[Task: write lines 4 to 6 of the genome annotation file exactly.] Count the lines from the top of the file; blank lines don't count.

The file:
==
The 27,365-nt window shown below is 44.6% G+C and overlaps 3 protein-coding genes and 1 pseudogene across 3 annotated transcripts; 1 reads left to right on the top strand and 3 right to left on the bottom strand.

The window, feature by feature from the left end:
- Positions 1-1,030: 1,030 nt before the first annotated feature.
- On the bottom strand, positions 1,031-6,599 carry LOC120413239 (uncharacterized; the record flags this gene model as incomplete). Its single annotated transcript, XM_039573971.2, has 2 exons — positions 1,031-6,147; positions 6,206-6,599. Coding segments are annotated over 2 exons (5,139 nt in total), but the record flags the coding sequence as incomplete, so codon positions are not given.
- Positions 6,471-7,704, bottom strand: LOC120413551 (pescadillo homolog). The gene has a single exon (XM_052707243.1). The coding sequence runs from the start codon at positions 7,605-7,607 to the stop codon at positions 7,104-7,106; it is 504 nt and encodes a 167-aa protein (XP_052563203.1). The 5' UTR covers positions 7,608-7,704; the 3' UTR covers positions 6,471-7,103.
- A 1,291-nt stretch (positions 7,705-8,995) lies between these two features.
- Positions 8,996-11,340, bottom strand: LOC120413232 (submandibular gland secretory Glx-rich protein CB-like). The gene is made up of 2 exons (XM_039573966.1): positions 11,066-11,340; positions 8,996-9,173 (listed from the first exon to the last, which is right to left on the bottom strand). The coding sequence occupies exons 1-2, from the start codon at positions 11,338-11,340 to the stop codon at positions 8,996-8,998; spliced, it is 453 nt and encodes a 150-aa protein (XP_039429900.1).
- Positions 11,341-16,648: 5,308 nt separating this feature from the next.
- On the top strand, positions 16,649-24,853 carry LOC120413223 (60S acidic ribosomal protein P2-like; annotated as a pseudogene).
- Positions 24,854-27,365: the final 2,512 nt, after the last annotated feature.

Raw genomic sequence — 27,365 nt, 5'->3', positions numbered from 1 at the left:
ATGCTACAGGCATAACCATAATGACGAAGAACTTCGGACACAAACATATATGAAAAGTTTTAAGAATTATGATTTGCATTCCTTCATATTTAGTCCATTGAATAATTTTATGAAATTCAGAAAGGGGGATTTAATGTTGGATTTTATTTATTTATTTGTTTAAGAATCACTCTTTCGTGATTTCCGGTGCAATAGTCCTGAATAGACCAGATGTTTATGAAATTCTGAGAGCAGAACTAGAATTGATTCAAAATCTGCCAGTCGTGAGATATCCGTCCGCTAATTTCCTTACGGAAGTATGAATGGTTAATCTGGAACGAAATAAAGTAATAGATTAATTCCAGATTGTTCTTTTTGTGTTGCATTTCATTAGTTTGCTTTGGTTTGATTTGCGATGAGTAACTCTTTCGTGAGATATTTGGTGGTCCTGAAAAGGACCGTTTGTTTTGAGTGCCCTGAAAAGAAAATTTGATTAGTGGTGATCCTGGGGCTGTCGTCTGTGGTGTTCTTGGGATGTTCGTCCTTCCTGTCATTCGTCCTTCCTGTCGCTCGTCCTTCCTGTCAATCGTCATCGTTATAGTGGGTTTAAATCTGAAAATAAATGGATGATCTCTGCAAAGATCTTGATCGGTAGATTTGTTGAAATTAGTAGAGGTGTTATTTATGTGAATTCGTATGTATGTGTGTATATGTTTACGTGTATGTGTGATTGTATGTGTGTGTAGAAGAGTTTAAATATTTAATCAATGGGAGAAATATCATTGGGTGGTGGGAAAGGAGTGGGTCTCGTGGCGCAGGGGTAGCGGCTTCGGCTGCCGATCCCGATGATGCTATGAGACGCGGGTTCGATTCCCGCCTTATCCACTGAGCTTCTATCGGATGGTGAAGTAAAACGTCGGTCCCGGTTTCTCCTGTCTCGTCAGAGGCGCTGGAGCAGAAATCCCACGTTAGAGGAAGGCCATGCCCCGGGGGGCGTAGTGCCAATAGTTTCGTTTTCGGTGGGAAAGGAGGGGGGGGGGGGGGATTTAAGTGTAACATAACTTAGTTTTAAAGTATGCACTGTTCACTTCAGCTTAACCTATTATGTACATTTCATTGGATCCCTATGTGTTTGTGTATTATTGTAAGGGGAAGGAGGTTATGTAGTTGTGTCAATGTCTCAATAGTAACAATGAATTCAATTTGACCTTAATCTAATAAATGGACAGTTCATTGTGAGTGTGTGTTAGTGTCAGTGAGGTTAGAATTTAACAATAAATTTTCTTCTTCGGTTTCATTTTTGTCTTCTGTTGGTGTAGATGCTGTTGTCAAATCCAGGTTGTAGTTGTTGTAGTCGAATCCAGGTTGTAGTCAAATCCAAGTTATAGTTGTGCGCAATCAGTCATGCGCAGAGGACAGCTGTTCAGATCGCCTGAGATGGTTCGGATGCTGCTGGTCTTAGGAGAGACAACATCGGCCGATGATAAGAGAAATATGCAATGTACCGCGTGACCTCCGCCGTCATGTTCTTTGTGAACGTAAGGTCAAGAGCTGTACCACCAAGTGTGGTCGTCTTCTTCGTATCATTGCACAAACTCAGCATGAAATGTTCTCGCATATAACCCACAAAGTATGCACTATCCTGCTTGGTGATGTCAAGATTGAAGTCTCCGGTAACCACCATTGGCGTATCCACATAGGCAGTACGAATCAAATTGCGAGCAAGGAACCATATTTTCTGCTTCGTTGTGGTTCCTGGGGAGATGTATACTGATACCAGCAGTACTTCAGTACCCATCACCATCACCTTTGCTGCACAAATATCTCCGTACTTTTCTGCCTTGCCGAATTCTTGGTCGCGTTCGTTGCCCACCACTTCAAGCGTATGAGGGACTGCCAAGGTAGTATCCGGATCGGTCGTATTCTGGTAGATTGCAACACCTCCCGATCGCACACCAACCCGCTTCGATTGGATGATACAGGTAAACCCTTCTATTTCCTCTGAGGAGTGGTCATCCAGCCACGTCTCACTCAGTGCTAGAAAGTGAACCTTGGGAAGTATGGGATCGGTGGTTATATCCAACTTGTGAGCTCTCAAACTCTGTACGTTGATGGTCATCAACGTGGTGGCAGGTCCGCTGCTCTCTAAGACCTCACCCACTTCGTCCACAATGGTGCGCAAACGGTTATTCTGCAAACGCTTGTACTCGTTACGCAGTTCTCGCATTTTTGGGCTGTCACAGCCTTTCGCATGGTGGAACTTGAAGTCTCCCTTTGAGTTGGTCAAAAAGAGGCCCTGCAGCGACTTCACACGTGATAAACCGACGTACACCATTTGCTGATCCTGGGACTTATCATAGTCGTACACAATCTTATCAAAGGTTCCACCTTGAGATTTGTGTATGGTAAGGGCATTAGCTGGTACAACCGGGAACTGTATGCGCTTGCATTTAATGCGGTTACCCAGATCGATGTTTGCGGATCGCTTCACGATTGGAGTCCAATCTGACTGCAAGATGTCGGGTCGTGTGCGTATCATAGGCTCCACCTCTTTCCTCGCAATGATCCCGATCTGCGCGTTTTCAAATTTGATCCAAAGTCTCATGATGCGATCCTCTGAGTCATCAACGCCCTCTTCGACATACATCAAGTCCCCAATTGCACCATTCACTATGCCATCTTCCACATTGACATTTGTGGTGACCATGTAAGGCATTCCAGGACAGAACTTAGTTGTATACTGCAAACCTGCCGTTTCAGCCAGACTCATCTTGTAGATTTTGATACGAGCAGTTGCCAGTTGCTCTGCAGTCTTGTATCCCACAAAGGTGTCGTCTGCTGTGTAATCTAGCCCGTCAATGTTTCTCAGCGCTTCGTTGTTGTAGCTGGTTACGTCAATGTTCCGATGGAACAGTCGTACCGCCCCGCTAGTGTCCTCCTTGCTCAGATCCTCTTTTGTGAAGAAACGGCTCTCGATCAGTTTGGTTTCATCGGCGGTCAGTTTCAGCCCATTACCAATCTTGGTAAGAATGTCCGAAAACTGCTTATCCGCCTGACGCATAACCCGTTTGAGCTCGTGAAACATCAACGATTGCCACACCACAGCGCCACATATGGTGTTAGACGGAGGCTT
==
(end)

- On the bottom strand, positions 1,031-6,599 carry LOC120413239 (uncharacterized; the record flags this gene model as incomplete). Its single annotated transcript, XM_039573971.2, has 2 exons — positions 1,031-6,147; positions 6,206-6,599. Coding segments are annotated over 2 exons (5,139 nt in total), but the record flags the coding sequence as incomplete, so codon positions are not given.
- Positions 6,471-7,704, bottom strand: LOC120413551 (pescadillo homolog). The gene has a single exon (XM_052707243.1). The coding sequence runs from the start codon at positions 7,605-7,607 to the stop codon at positions 7,104-7,106; it is 504 nt and encodes a 167-aa protein (XP_052563203.1). The 5' UTR covers positions 7,608-7,704; the 3' UTR covers positions 6,471-7,103.
- A 1,291-nt stretch (positions 7,705-8,995) lies between these two features.